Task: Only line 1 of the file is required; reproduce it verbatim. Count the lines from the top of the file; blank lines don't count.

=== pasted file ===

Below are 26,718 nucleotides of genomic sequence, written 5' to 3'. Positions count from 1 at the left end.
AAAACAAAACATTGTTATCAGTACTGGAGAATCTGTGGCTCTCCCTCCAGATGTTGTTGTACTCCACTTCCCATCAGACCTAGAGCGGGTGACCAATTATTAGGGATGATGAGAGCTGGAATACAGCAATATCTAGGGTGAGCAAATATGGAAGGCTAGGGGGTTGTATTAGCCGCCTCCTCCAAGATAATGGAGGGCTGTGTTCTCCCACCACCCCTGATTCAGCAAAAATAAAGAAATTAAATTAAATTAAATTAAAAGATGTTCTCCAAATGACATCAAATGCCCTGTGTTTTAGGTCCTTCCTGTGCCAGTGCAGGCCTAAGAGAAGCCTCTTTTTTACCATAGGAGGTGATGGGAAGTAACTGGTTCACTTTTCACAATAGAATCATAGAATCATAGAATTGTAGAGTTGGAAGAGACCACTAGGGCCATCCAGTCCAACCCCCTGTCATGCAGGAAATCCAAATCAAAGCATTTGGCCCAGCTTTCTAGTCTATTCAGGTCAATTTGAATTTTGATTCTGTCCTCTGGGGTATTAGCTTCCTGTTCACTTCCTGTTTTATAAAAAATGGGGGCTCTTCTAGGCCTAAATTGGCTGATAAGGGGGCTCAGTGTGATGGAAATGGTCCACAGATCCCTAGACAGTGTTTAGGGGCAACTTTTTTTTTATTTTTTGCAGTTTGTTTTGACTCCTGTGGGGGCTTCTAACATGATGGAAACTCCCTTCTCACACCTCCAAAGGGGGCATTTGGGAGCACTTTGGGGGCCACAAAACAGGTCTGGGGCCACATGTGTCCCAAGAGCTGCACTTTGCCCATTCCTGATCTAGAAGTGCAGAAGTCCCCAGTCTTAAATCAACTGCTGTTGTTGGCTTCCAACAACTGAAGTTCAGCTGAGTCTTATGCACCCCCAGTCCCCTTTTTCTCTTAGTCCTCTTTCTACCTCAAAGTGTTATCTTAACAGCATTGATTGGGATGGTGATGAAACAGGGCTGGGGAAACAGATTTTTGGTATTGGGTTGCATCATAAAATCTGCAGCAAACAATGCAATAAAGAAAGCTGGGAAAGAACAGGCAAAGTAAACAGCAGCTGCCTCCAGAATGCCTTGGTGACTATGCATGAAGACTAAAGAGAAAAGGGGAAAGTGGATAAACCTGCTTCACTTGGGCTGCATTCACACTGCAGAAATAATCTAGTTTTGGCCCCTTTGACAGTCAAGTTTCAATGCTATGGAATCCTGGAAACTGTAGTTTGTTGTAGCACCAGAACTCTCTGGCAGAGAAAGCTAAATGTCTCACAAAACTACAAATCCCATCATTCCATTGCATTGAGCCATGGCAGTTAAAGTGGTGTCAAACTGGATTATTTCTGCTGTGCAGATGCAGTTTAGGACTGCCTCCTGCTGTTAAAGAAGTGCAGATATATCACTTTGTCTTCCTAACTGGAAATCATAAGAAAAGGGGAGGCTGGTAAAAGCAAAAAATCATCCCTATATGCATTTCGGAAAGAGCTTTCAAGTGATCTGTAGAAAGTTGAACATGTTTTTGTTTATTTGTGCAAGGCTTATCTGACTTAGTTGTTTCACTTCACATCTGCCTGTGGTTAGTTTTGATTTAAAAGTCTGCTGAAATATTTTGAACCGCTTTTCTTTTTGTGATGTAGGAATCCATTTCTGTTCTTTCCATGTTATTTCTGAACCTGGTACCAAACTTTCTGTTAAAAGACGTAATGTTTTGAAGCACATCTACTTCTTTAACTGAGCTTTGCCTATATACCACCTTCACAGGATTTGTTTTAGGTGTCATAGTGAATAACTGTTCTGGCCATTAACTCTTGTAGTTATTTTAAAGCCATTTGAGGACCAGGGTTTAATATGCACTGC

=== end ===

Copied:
Below are 26,718 nucleotides of genomic sequence, written 5' to 3'. Positions count from 1 at the left end.